NO. 1: ONE COBRA
NOTICE COVERS BOTH SPOUSES
In Underwood v. Fluor Daniel, Inc. 1997 U.S. App. Lexis 1410
(4th Cir. 1997), the court awarded statutory penalties to a
dependent spouse who did not receive a separately addressed COBRA
notice even though the reason the spouse lost continuation coverage
was her failure to pay premiums.
NO. 2: PARTNERS ARE
EMPLOYEES FOR ALL COBRA PURPOSES
Under final IRS regulations, partners do not count as employees for
purposes of the COBRA exemption for employers with fewer than 20
NO. 3: THERE'S NO
SUCH THING AS STATE LAW CONTINUATION
In Illinois, continuation coverage is required for group health
plans, and such coverage can be required for up to ten years in the
case of a 55 year old divorced or widowed spouse.
NO. 4: COBRA
NOTICES ARE ONLY REQUIRED WHEN AN EMPLOYEE OR COVERED FAMILY MEMBER
INCURS A QUALIFYING EVENT
COBRA notices are also required when an employee or covered spouse
first becomes eligible for group health coverage (this includes, as
an example, a new spouse, who should receive a separate notice of
COBRA rights when coverage begins).
NO. 5: COBRA
REQUIRES INVOICES AND LATE PAYMENT NOTICES TO BE SENT TO EMPLOYEES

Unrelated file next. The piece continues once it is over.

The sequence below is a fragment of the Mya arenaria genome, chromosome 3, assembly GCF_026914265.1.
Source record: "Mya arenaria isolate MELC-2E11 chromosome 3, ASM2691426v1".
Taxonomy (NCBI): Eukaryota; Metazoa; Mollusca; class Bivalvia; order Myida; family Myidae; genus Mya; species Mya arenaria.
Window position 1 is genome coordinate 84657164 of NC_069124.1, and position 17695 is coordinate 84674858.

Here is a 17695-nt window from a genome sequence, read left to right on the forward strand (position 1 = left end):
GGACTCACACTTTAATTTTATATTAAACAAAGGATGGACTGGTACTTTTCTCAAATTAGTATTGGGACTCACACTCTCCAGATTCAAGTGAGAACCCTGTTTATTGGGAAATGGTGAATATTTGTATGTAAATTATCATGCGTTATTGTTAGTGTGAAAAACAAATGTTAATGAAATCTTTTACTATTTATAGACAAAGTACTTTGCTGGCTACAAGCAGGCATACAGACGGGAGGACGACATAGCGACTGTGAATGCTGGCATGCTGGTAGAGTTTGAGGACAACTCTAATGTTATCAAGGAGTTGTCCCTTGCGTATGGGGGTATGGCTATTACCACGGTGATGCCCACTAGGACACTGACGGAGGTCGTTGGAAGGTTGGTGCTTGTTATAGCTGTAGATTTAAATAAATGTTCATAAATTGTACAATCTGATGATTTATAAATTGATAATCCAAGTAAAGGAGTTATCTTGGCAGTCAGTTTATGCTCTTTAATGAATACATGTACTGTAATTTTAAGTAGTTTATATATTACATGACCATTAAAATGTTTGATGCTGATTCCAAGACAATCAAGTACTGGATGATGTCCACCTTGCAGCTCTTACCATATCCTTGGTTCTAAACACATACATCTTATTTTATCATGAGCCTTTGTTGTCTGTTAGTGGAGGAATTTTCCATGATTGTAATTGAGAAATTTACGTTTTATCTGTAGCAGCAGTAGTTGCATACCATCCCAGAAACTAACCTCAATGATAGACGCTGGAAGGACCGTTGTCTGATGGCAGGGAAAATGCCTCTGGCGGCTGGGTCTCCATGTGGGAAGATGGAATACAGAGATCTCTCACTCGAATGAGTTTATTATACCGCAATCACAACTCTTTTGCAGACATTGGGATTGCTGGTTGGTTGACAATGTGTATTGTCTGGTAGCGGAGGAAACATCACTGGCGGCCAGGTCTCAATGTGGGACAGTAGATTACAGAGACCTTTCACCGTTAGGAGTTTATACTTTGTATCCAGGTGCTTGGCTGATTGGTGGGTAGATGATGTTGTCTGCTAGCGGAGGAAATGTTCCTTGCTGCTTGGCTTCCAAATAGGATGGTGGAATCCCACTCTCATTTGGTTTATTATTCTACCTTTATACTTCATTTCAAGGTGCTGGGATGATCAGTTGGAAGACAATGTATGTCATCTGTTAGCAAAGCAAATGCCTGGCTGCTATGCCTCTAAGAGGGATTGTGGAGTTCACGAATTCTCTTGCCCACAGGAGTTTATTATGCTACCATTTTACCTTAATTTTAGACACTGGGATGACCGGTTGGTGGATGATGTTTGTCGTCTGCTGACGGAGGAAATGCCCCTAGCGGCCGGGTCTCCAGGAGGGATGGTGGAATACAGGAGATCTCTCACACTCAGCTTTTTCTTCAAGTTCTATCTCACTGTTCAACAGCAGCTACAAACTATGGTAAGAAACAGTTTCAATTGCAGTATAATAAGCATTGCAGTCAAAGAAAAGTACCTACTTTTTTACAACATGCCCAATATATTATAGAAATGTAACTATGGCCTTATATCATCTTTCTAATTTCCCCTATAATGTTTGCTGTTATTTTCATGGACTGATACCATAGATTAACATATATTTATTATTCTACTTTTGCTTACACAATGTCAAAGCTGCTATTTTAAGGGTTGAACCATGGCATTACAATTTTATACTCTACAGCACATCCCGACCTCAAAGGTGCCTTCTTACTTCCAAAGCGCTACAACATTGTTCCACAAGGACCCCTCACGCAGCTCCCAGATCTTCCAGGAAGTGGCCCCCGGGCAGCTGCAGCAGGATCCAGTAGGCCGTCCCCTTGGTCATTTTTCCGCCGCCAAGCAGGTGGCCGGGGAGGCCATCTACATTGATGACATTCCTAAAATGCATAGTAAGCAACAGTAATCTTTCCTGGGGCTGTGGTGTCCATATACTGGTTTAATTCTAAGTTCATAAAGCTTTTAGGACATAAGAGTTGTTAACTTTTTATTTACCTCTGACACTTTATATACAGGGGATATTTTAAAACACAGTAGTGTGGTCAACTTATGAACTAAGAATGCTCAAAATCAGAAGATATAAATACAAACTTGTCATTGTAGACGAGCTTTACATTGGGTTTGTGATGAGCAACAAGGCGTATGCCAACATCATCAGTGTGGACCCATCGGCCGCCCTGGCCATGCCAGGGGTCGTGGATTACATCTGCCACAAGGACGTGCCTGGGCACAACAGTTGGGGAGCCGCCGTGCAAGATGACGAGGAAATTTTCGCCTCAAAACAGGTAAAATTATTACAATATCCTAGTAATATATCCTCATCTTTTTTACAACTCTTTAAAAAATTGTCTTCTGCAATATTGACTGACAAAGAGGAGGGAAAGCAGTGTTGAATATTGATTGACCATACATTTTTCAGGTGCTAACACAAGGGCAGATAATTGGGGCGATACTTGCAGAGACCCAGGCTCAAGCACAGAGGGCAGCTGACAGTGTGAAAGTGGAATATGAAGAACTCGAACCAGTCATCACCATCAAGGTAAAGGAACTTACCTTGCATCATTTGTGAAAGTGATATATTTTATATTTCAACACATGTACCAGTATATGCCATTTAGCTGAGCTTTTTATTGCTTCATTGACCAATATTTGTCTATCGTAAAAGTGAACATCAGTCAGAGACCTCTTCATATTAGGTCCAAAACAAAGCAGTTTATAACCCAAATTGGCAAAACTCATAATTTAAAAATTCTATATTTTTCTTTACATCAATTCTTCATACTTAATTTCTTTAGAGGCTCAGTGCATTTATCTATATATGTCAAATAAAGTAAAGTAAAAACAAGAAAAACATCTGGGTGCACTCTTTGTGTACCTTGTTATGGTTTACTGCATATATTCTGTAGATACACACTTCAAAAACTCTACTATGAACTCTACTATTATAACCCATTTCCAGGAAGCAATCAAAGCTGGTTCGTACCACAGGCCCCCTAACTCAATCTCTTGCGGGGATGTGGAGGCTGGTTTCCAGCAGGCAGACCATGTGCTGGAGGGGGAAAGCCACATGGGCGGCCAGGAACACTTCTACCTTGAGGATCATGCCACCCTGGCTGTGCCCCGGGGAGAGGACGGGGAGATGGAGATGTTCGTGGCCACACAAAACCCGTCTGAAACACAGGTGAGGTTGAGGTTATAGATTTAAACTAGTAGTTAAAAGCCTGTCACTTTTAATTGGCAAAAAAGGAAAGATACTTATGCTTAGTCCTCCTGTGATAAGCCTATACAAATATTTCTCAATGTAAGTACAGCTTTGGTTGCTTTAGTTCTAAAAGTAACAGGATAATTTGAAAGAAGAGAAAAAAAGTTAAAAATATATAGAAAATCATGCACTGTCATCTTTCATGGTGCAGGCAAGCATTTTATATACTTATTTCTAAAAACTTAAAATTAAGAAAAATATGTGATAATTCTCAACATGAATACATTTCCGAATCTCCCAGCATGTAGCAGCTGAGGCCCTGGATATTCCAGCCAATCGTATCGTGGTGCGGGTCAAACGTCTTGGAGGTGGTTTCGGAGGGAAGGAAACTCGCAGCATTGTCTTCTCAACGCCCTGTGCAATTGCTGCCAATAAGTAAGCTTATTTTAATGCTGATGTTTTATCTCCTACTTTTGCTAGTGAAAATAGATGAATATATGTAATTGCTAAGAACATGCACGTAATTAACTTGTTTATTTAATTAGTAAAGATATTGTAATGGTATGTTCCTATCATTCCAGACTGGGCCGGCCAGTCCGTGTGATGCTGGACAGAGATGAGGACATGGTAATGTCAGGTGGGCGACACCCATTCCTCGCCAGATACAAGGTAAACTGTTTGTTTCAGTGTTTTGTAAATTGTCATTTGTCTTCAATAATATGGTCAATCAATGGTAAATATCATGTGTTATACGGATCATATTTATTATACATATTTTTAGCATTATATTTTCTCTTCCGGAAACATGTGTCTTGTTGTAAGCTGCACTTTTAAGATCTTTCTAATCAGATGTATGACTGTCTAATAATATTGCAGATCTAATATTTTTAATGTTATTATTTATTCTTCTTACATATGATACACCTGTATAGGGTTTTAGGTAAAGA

ON CONTINUATION COVERAGE
The only notice required in connection with a qualifying event is
the statutory COBRA election notice.
There is no duty to give any subsequent notices of premium
due dates, non-receipt of payment, or any impending loss of coverage
for failure to pay premiums. However,
employers have to provide notice and an extended payment period if a
COBRA beneficiary tenders a substantial partial payment of a premium
for continuation coverage.
NO. 6: COBRA CONTINUATION COVERAGE ENDS AT AGE 65
Continuation coverage ends when an employee or dependent on COBRA
becomes "entitled" to Medicare. This means actual
enrollment in the Medicare program not just attaining eligibility to
enroll at age 65.
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